30 Oct 2022 13:29 GMT
These are circles devoid of vegetation and located at the same distance from each other in the middle of arid areas.
A group of researchers led by German biologist Stephan Getzin has found new evidence to support self-organization theory with which previous studies have tried to explain the nature of the mysterious ‘fairy rings’ located in the Namib desert – along the coast of Namibia, southwest Africa – and western Australia.
These circles devoid of vegetation and equidistant from each other were explained by Getzin and his team as the result of various processes, such as soil erosion due to heavy rains, extreme heat, and evaporation. At the same time, at the edges of most of the ‘rings’ there is a growth of lusher grasscompared to the grass average.
Scientists now specify that herbs form these circles, which measure between 2 and 10 meters wideto make the most of the scarce rains.
in his last studythe researchers returned to the African country hoping to find even more conclusive evidence, for which they investigated ‘fairy rings’ in 10 regions of the Namib desert depending on the rains, which in this area are scarce and irregular. The group examined the weeds, their roots and shoots, and any possible root damage caused by termites.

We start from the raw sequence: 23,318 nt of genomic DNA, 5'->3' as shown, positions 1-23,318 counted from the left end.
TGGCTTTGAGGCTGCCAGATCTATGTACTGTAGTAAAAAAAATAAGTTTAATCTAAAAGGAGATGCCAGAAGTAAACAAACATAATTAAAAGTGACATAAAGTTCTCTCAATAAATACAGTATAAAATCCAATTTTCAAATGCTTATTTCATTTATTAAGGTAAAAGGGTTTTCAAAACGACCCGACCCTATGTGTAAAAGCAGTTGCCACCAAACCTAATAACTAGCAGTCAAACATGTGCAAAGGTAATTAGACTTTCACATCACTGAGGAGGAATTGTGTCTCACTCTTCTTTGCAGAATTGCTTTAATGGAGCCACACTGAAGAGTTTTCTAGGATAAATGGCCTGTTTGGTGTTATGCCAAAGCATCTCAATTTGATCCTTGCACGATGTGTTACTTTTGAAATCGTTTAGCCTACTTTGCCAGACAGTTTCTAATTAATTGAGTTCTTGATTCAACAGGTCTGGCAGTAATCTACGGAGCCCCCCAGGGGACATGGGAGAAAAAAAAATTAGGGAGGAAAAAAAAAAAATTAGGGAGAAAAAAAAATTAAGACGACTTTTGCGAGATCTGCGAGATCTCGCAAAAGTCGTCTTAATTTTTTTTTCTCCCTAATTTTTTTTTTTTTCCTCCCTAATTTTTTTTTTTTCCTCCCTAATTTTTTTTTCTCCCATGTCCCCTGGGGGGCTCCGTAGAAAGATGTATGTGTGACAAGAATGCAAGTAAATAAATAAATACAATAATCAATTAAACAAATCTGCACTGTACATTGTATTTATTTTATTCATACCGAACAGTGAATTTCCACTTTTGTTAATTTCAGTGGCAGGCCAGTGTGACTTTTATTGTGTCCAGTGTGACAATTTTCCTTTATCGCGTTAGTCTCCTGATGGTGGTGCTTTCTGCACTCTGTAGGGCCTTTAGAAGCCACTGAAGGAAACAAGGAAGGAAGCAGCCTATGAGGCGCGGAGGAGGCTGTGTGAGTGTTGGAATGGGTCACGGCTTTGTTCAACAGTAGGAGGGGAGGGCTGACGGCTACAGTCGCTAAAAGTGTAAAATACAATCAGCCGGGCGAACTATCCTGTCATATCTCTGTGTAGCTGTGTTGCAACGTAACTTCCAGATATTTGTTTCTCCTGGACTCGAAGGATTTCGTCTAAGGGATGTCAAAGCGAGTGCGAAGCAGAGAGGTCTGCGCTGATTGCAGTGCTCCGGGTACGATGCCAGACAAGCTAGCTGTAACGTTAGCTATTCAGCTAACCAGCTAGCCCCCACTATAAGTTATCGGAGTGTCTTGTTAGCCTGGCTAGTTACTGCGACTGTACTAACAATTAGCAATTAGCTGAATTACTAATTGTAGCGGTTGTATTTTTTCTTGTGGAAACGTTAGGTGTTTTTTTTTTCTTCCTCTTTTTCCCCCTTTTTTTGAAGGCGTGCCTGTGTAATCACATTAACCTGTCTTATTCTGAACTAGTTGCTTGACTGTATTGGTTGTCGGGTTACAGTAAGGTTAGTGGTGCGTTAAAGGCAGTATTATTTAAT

After completing the observations, which began in the dry season of 2020 and lasted until the end of the rainy season of 2022, the scientists suggested that the plants were investing heavily in root growth to fetch water. In addition, the researchers found no evidence that the termites fed on the roots.
“The most important thing is that we can show that termites are not responsiblebecause the grasses die immediately after the rains, without any sign of creatures feeding on the root”, he pointed Getzin in a statement. “Under the intense heat of the Namib, grasses permanently perspire and lose water, so create moisture voids in the soil around its roots and the water is attracted to them”, explains the scientist.
As the researchers write, this is an incredible example of “ecohydrological feedback”in which the barren circles become reservoirs that help support the grasses at the edges.
“Herbs act as ecosystem engineers and benefit directly from the water resource provided by the gaps in vegetation,” says the lead author of the study. “In fact, we know of self-organized vegetation structures related to other harsh arid areas of the world, and in all these cases, the plants do not have another chance to survive than growing in exactly those geometric formations,” he adds.